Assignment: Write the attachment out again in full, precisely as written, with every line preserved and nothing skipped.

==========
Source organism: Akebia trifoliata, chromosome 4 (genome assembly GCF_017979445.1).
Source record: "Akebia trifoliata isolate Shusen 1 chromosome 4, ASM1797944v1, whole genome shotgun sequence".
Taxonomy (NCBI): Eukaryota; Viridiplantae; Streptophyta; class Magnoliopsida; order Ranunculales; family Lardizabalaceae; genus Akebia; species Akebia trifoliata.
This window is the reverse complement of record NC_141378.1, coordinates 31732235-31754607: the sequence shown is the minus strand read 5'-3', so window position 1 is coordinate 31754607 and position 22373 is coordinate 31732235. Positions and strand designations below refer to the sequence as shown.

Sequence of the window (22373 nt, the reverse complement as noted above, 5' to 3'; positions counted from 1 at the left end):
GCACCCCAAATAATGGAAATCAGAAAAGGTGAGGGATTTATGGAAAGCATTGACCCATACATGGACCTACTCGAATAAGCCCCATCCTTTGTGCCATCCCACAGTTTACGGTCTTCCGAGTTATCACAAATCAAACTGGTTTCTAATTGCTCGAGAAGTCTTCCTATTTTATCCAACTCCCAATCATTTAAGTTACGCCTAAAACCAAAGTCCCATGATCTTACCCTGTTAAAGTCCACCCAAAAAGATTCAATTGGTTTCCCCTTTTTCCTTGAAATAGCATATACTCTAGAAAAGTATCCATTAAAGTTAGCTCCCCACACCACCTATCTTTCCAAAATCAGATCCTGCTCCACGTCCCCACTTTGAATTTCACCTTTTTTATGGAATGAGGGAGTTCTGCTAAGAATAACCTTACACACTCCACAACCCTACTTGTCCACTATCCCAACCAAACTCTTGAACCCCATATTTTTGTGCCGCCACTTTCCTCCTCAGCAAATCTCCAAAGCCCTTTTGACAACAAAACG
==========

Source organism: Akebia trifoliata, chromosome 4 (genome assembly GCF_017979445.1).
Source record: "Akebia trifoliata isolate Shusen 1 chromosome 4, ASM1797944v1, whole genome shotgun sequence".
Taxonomy (NCBI): Eukaryota; Viridiplantae; Streptophyta; class Magnoliopsida; order Ranunculales; family Lardizabalaceae; genus Akebia; species Akebia trifoliata.
This window is the reverse complement of record NC_141378.1, coordinates 31732235-31754607: the sequence shown is the minus strand read 5'-3', so window position 1 is coordinate 31754607 and position 22373 is coordinate 31732235. Positions and strand designations below refer to the sequence as shown.

Sequence of the window (22373 nt, the reverse complement as noted above, 5' to 3'; positions counted from 1 at the left end):
GCACCCCAAATAATGGAAATCAGAAAAGGTGAGGGATTTATGGAAAGCATTGACCCATACATGGACCTACTCGAATAAGCCCCATCCTTTGTGCCATCCCACAGTTTACGGTCTTCCGAGTTATCACAAATCAAACTGGTTTCTAATTGCTCGAGAAGTCTTCCTATTTTATCCAACTCCCAATCATTTAAGTTACGCCTAAAACCAAAGTCCCATGATCTTACCCTGTTAAAGTCCACCCAAAAAGATTCAATTGGTTTCCCCTTTTTCCTTGAAATAGCATATACTCTAGAAAAGTATCCATTAAAGTTAGCTCCCCACACCACCTATCTTTCCAAAATCAGATCCTGCTCCACGTCCCCACTTTGAATTTCACCTTTTTTATGGAATGAGGGAGTTCTGCTAAGAATAACCTTACACACTCCACAACCCTACTTGTCCACTATCCCAACCAAACTCTTGAACCCCATATTTTTGTGCCGCCACTTTCCTCCTCAGCAAATCTCCAAAGCCCTTTTGACAACAAAACG